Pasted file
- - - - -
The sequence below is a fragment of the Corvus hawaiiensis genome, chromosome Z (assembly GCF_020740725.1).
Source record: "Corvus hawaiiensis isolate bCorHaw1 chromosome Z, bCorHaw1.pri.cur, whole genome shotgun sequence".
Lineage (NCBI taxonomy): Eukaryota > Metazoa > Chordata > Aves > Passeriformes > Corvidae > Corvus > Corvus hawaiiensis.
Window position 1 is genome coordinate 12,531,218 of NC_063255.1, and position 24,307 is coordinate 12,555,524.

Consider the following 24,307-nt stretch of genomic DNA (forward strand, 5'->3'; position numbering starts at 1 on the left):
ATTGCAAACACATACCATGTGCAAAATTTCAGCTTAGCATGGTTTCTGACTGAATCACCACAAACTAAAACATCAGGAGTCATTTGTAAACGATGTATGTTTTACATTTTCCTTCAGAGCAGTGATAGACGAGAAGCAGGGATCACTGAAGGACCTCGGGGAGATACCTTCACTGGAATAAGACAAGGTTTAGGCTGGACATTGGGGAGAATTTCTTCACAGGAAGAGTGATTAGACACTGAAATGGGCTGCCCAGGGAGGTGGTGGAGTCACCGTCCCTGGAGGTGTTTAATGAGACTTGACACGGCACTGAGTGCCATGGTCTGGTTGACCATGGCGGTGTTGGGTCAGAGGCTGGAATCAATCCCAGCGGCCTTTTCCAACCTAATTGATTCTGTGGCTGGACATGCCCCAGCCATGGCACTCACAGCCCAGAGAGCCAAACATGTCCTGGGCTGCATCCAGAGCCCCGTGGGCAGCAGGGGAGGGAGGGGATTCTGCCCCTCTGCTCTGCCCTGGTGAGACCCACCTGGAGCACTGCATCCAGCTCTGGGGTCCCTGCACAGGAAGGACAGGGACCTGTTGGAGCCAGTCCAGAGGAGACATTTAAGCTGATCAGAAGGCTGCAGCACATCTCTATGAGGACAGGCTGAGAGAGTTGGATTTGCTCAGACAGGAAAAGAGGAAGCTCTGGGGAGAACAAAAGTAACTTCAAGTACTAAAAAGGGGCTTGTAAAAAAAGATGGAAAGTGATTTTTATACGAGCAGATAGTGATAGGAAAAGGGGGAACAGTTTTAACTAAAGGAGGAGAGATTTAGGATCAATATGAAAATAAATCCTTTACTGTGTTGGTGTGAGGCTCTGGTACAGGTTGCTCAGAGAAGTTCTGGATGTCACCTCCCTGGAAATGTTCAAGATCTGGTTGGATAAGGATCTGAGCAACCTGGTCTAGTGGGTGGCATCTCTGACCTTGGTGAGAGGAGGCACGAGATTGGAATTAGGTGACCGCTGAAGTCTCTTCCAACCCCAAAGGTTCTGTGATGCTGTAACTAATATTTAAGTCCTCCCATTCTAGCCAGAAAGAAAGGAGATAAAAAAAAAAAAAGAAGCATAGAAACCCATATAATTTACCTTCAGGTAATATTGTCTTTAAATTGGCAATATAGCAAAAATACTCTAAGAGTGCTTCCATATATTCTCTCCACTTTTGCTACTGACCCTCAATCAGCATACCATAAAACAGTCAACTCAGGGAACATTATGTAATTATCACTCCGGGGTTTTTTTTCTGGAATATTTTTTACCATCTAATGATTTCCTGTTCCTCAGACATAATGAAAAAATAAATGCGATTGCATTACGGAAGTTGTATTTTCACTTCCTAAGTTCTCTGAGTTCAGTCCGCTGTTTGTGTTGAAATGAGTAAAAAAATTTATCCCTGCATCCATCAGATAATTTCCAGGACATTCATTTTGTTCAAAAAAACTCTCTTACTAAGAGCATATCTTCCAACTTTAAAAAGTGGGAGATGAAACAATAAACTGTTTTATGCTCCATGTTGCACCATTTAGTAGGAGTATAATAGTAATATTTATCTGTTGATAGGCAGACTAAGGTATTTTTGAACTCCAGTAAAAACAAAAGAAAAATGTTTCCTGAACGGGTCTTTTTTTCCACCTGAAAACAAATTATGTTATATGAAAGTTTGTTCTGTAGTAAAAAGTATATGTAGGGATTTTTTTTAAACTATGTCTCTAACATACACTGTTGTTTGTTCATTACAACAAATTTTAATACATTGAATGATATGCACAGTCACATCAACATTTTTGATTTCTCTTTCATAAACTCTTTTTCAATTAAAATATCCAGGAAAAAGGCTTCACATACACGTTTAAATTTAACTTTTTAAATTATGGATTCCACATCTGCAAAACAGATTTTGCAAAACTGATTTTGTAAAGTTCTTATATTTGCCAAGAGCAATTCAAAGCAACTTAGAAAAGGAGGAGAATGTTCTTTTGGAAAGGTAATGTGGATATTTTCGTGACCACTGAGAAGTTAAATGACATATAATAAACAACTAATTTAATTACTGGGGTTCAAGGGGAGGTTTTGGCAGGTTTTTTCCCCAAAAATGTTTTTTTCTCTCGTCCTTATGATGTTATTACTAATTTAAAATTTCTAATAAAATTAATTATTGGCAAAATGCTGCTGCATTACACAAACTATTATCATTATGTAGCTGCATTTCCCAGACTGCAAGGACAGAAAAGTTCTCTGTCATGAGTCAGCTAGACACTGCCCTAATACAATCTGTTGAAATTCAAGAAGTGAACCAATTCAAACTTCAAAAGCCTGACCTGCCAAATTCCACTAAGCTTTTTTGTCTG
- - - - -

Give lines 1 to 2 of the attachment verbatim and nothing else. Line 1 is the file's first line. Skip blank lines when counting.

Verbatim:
The sequence below is a fragment of the Corvus hawaiiensis genome, chromosome Z (assembly GCF_020740725.1).
Source record: "Corvus hawaiiensis isolate bCorHaw1 chromosome Z, bCorHaw1.pri.cur, whole genome shotgun sequence".